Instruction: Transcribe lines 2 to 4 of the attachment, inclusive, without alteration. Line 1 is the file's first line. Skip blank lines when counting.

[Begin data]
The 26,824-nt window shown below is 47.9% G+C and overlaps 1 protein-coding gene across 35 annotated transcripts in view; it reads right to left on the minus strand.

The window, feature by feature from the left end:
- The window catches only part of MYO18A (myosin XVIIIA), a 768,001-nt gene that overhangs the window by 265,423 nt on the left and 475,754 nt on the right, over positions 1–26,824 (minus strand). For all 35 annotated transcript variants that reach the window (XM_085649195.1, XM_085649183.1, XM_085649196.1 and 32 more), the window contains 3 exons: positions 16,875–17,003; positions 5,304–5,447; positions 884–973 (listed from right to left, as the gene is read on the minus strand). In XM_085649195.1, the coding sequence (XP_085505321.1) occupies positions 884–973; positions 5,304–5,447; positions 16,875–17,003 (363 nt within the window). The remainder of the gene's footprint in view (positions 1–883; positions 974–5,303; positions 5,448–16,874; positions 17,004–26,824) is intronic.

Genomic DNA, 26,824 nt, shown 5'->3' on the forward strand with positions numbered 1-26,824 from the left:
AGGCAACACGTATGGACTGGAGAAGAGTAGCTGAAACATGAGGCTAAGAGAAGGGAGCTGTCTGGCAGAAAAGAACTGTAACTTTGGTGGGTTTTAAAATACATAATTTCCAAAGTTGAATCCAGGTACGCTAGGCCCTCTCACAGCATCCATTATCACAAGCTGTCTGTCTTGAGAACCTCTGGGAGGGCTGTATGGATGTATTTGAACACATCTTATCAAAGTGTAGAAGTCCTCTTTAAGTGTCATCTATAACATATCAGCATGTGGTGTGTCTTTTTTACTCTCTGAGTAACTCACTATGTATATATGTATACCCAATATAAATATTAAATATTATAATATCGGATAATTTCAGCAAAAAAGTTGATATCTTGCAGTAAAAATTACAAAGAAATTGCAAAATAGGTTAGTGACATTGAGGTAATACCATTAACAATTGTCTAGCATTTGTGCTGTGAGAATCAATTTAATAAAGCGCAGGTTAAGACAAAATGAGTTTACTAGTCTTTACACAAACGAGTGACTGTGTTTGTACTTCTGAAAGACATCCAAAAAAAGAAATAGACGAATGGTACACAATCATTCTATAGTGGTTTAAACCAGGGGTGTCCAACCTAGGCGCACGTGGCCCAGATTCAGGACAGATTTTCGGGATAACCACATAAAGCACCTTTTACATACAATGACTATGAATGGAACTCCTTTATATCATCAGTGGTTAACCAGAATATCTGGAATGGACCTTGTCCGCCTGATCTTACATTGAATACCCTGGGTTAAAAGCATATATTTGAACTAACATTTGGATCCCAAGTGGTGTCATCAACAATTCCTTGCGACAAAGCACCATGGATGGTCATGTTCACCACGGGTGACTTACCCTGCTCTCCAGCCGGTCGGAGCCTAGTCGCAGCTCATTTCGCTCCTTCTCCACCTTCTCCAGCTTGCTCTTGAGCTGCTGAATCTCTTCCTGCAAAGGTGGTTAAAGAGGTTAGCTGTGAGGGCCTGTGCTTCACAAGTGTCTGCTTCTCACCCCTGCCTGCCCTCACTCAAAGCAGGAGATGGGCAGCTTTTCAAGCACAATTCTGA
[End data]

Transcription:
The window, feature by feature from the left end:
- The window catches only part of MYO18A (myosin XVIIIA), a 768,001-nt gene that overhangs the window by 265,423 nt on the left and 475,754 nt on the right, over positions 1–26,824 (minus strand). For all 35 annotated transcript variants that reach the window (XM_085649195.1, XM_085649183.1, XM_085649196.1 and 32 more), the window contains 3 exons: positions 16,875–17,003; positions 5,304–5,447; positions 884–973 (listed from right to left, as the gene is read on the minus strand). In XM_085649195.1, the coding sequence (XP_085505321.1) occupies positions 884–973; positions 5,304–5,447; positions 16,875–17,003 (363 nt within the window). The remainder of the gene's footprint in view (positions 1–883; positions 974–5,303; positions 5,448–16,874; positions 17,004–26,824) is intronic.

Genomic DNA, 26,824 nt, shown 5'->3' on the forward strand with positions numbered 1-26,824 from the left: